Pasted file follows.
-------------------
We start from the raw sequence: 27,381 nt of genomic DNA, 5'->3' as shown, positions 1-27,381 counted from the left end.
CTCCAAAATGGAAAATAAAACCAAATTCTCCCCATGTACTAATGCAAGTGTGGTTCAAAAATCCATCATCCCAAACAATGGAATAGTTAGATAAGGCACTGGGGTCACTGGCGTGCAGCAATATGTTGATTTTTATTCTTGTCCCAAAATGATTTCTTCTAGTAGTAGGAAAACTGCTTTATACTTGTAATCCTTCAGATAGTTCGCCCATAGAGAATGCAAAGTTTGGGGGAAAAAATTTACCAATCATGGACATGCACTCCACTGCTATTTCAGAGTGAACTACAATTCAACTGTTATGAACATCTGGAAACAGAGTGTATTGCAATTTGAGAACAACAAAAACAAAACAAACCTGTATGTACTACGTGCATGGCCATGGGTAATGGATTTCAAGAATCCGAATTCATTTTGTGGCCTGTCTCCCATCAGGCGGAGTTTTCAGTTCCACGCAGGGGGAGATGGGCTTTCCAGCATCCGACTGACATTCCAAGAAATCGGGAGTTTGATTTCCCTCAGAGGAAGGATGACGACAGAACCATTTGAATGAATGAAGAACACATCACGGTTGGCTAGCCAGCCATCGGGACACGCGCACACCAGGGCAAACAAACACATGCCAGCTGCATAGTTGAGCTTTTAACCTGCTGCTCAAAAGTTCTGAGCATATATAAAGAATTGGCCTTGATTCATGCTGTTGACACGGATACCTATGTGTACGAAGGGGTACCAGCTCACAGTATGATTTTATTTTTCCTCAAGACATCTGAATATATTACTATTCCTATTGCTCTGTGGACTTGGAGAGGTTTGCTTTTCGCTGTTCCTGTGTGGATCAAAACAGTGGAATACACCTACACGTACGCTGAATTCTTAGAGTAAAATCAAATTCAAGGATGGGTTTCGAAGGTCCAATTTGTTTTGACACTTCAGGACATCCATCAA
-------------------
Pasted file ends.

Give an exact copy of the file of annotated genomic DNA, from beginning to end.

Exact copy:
We start from the raw sequence: 27,381 nt of genomic DNA, 5'->3' as shown, positions 1-27,381 counted from the left end.
CTCCAAAATGGAAAATAAAACCAAATTCTCCCCATGTACTAATGCAAGTGTGGTTCAAAAATCCATCATCCCAAACAATGGAATAGTTAGATAAGGCACTGGGGTCACTGGCGTGCAGCAATATGTTGATTTTTATTCTTGTCCCAAAATGATTTCTTCTAGTAGTAGGAAAACTGCTTTATACTTGTAATCCTTCAGATAGTTCGCCCATAGAGAATGCAAAGTTTGGGGGAAAAAATTTACCAATCATGGACATGCACTCCACTGCTATTTCAGAGTGAACTACAATTCAACTGTTATGAACATCTGGAAACAGAGTGTATTGCAATTTGAGAACAACAAAAACAAAACAAACCTGTATGTACTACGTGCATGGCCATGGGTAATGGATTTCAAGAATCCGAATTCATTTTGTGGCCTGTCTCCCATCAGGCGGAGTTTTCAGTTCCACGCAGGGGGAGATGGGCTTTCCAGCATCCGACTGACATTCCAAGAAATCGGGAGTTTGATTTCCCTCAGAGGAAGGATGACGACAGAACCATTTGAATGAATGAAGAACACATCACGGTTGGCTAGCCAGCCATCGGGACACGCGCACACCAGGGCAAACAAACACATGCCAGCTGCATAGTTGAGCTTTTAACCTGCTGCTCAAAAGTTCTGAGCATATATAAAGAATTGGCCTTGATTCATGCTGTTGACACGGATACCTATGTGTACGAAGGGGTACCAGCTCACAGTATGATTTTATTTTTCCTCAAGACATCTGAATATATTACTATTCCTATTGCTCTGTGGACTTGGAGAGGTTTGCTTTTCGCTGTTCCTGTGTGGATCAAAACAGTGGAATACACCTACACGTACGCTGAATTCTTAGAGTAAAATCAAATTCAAGGATGGGTTTCGAAGGTCCAATTTGTTTTGACACTTCAGGACATCCATCAA